iPSCs and cell culture
Stem cells – including iPSCs – comprise an immortalised cell line that can be grown up and passaged indefinitely, certainly in theory.
Any cell line that undergoes culture in a dish for extended periods of time will accumulate mutations – which mirrors what is happening to cells in the human body.
Cell culture selects for those cells that “like” the conditions – i.e. the reagents and consumables – hence the cell population will inevitably change and ‘drift’ over time. The rate of change of this drift – and how much the cells change – is dependent on a number of factors.
Factors affecting genomic drift in iPSCs
- the stability of the cell line in the first place. For example, cancer cell lines tend to have completely ‘mangled’ / distorted (politely put) genomes – and hence change quickly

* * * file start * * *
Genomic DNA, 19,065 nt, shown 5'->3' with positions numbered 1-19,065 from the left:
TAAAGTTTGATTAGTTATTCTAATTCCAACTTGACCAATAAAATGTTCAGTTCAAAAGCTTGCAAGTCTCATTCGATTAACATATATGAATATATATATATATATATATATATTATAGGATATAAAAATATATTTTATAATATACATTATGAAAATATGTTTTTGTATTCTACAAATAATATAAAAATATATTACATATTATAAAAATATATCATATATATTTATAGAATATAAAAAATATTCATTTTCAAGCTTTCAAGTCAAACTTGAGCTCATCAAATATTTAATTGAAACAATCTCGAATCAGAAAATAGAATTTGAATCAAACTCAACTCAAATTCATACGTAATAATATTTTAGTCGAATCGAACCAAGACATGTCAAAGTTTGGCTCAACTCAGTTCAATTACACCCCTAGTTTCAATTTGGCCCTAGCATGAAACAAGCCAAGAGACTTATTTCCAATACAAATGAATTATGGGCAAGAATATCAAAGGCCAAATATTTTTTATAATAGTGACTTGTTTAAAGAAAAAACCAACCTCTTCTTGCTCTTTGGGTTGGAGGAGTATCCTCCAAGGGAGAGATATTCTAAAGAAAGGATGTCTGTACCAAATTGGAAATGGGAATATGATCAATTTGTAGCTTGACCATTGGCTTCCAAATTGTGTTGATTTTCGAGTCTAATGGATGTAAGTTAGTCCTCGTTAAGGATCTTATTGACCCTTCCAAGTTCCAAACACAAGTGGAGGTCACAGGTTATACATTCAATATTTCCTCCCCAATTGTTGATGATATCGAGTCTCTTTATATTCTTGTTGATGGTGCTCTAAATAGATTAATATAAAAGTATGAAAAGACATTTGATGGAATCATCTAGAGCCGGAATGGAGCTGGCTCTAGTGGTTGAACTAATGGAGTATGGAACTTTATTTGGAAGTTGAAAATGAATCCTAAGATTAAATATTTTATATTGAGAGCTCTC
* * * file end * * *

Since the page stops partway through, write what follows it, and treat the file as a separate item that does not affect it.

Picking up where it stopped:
- iPSCs derived from skin as opposed to blood have a UV mutation signature
- poor culture technique and/or poor cryopreservation can amplify drift
- how long the cells have been kept in culture and how many times they have been passaged the media/reagents can also influence the drift / genetic instability
The direct consequence of this underlying tendency of iPSCs towards ‘drift’ means that in order to ensure researchers know what iPSCs they are working on, there is a clear and axiomatic need to test the quality and stability of the stem cells on a regular basis. This is the over-arching rationale driving the ISSCR Standards.
Note that one estimate suggests that approximately 30% of iPSC lines contain chromosome microdeletions or duplications, known as copy number variants, and hence are said to suffer from genomic abnormalities.